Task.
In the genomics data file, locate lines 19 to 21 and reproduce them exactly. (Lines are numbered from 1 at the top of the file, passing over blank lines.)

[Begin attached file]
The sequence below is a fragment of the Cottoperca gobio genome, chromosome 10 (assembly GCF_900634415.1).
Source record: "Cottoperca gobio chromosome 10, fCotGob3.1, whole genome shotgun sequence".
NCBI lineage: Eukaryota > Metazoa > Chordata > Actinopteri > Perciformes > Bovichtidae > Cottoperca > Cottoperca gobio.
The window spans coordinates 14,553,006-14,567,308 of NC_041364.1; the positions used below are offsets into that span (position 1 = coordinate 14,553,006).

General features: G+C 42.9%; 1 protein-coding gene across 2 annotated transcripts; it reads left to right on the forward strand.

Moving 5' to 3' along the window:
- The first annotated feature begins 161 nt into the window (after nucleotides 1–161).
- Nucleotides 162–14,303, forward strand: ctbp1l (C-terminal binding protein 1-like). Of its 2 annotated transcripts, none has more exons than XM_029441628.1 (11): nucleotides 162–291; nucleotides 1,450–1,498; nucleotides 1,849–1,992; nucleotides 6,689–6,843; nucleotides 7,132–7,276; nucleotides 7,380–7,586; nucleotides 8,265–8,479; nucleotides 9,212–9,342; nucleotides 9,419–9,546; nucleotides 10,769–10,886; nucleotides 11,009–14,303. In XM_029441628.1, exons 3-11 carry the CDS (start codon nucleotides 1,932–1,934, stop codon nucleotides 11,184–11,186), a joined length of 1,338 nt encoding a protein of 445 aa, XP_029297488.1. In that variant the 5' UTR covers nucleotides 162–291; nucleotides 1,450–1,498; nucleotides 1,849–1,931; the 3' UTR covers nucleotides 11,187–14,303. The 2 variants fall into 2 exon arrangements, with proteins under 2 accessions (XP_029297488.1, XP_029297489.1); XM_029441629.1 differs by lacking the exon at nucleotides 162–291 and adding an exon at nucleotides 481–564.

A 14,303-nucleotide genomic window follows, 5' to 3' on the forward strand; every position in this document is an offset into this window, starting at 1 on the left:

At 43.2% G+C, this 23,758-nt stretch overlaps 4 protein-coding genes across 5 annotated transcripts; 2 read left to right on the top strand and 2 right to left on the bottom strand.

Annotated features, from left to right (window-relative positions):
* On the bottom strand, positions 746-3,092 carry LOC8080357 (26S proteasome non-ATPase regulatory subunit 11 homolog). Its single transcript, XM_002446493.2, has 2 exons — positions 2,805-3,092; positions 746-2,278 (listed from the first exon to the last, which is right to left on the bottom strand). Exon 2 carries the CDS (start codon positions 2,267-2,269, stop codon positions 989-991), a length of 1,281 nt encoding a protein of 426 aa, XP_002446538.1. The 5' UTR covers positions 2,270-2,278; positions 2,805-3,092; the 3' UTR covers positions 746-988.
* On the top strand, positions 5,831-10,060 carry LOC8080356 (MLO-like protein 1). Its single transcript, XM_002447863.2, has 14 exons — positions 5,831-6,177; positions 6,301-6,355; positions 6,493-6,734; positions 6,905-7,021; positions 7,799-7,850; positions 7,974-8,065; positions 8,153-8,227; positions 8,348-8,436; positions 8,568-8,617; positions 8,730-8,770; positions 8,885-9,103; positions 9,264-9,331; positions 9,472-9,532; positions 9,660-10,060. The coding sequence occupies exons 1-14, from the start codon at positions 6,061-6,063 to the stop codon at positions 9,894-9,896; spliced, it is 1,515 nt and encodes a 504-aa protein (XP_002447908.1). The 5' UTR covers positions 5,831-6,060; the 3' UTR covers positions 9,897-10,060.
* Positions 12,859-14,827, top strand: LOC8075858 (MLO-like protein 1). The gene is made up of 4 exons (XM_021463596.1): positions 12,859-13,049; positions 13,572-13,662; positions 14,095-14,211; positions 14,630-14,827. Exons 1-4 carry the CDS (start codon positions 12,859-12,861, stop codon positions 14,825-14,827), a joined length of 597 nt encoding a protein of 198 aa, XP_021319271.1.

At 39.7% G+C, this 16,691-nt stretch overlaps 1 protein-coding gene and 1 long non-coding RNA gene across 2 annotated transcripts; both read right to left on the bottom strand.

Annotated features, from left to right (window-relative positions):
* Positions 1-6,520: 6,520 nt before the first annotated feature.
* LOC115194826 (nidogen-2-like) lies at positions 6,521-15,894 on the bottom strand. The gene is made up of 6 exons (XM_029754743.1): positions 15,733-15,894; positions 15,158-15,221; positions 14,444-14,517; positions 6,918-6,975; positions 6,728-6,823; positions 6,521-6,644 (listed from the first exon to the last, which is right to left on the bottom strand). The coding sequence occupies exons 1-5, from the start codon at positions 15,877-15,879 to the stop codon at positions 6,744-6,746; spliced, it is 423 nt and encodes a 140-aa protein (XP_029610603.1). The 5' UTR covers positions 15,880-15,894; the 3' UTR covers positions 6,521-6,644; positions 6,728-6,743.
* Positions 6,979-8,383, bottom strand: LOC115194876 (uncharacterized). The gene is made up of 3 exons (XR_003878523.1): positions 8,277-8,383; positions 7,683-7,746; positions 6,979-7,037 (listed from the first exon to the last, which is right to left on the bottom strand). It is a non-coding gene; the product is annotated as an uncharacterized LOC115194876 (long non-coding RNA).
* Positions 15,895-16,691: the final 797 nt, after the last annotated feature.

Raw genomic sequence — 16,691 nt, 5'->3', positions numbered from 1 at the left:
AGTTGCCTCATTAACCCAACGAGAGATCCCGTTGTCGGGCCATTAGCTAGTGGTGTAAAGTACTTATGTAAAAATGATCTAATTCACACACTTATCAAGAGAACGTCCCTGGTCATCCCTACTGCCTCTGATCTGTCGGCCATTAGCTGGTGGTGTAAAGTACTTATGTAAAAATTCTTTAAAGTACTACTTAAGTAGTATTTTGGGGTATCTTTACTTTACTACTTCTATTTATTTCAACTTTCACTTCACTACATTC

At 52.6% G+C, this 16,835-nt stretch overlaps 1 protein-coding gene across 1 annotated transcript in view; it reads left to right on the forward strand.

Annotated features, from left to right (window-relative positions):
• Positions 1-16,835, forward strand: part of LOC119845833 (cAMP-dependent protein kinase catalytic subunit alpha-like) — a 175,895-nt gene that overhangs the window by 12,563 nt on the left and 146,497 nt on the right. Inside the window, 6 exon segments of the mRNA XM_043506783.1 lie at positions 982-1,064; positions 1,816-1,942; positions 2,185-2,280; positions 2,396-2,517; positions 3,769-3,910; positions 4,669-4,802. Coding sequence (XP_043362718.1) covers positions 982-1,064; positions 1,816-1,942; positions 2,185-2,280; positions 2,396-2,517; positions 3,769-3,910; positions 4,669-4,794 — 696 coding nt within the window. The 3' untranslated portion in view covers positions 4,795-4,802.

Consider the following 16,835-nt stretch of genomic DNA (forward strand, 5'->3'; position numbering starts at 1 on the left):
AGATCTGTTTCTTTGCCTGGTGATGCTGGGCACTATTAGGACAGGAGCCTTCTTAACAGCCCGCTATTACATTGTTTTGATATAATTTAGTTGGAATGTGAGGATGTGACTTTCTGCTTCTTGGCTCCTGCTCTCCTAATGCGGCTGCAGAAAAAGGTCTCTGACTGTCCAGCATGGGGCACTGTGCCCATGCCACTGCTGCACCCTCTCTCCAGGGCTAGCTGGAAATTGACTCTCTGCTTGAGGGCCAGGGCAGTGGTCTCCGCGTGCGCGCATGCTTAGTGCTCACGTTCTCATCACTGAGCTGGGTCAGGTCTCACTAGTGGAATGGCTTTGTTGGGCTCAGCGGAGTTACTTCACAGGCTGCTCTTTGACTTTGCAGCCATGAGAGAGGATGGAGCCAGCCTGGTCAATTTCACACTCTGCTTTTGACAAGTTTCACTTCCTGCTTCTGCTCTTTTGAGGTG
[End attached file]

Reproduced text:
* Positions 6,979-8,383, bottom strand: LOC115194876 (uncharacterized). The gene is made up of 3 exons (XR_003878523.1): positions 8,277-8,383; positions 7,683-7,746; positions 6,979-7,037 (listed from the first exon to the last, which is right to left on the bottom strand). It is a non-coding gene; the product is annotated as an uncharacterized LOC115194876 (long non-coding RNA).
* Positions 15,895-16,691: the final 797 nt, after the last annotated feature.

Raw genomic sequence — 16,691 nt, 5'->3', positions numbered from 1 at the left: